Starring Lily Collins, Sam Claflin, Christian Cooke, Jaime Winstone
Directed by Christian Ditter, based on the novel Where Rainbows End by Cecelia Ahern
IMDB Rating: 7.2
From the novelist behind P.S I Love You comes a very English love story starring two of Britain’s potential future stars. It would be harsh to call this film cliché, but there’s nothing here you haven’t already probably seen.
Rosie Dunne and Alex Stewart (Collins & Claflin) are two lifelong friends, having grown up in the same neighbourhood in London since they were kids, and are both in love with each other. Alex Stewart plans to go to Harvard University in Boston and asks Rosie to come with him. However, Rosie gets pregnant just before they are set to fly off, setting their two lives on completely different paths. Trapped in their own ‘best friends can’t date’ world, they both make life choices they wish they didn’t, believing they could never be together.
The story itself is fairly good. The time span in this film is something that is solemn seen in romantic movies – a lot of them seemingly taking place over the course of one summer! This story takes place almost over a lifetime, which does bring its own problems. The main problem is the ageing of Lily Collins – instead of making her look older the makeup team seemed to make her look ill. Also, I think the team just refused to make Sam Claflin look any different throughout. Anyway, the story is solid and the emotions are believable. The two characters are very likeable, making them really easy to get behind, but this is the minimum you would expect from a romance like this. I must say that the comedy in this film hold up for about the first 30 minutes, and then becomes tedious. I guess if you’re a fan of the classic British slapstick then this will be right up your street, but it just wasn’t for me.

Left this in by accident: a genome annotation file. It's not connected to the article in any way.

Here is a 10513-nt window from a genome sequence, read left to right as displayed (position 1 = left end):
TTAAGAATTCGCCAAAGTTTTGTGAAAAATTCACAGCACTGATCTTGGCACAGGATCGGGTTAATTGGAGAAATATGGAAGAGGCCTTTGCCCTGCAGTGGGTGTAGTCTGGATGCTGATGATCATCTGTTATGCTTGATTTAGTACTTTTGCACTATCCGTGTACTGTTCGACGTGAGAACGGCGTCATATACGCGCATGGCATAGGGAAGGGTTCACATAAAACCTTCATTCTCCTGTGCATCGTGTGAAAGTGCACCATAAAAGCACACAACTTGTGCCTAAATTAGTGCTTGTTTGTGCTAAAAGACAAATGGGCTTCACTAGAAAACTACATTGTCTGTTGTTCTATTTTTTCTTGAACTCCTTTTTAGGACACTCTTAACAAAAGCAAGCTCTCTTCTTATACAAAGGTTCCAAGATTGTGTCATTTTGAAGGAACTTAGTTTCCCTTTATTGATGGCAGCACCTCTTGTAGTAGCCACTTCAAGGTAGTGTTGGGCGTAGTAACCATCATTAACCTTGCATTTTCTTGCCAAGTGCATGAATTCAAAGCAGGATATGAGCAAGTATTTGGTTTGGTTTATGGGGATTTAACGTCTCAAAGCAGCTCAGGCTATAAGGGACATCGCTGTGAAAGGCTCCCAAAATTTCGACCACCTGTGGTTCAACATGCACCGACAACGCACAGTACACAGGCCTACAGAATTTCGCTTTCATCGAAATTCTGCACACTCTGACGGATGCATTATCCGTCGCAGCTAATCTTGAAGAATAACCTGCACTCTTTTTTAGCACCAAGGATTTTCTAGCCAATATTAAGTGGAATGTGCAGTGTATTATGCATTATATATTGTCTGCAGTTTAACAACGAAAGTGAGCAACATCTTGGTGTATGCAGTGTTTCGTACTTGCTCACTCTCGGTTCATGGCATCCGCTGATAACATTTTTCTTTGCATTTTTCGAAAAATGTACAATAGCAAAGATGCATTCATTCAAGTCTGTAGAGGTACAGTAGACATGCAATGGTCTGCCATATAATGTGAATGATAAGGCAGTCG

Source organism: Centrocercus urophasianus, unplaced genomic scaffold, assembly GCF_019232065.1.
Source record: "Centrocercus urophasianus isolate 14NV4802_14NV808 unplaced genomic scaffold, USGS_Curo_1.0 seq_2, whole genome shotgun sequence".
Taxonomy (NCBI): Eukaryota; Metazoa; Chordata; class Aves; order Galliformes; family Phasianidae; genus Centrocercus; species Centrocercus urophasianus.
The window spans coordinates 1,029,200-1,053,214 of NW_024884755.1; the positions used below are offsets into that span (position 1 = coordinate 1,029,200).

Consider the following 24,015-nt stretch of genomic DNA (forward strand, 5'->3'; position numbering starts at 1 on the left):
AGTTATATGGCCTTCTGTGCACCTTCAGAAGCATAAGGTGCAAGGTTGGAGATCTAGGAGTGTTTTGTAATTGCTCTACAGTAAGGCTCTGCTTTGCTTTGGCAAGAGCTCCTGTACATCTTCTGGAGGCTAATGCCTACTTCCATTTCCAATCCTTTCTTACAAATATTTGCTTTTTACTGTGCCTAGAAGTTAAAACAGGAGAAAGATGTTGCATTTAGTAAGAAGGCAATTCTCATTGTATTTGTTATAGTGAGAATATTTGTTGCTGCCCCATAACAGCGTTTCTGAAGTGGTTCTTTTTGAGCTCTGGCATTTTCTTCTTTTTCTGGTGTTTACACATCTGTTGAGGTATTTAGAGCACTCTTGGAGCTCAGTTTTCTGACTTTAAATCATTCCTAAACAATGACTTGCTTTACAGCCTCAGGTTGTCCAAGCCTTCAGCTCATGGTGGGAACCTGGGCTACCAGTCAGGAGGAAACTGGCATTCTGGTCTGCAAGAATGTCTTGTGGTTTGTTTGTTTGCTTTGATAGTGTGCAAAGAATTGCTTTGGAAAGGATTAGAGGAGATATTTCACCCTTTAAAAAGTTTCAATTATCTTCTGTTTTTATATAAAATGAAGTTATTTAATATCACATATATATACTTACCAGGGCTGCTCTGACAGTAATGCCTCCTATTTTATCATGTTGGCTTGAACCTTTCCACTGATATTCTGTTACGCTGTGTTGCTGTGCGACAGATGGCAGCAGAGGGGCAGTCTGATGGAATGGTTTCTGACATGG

As mentioned earlier, the main characters in this movie are very likeable, making the performances by Lily Collins and Sam Claflin very enjoyable. In terms of acting quality, they’re both pretty solid. Unspectacular, but without fault. If I had to say who was better I would say Claflin just edges it in terms of quality. Jaime Winstone also delivered a good, funny performance as Rosie’s best friend.
The directing by German* Christian Ditter in this film is pretty good. There are some nice shots in this film and he generally keeps with the feel of the moment really well, which is impressive for someone with little experience in major, English-speaking movies.
Overall this is definitely one for fans of everything British. A very feel-good, British story that holds up without really delivering anything new to the saturated genre. This is also worth a watch for fans of the two actors, who will both be aiming for bigger and better things next year!
* I’m 90% sure Ditter is a German, I haven’t clarified this but I’m pretty sure he is looking at his previous films!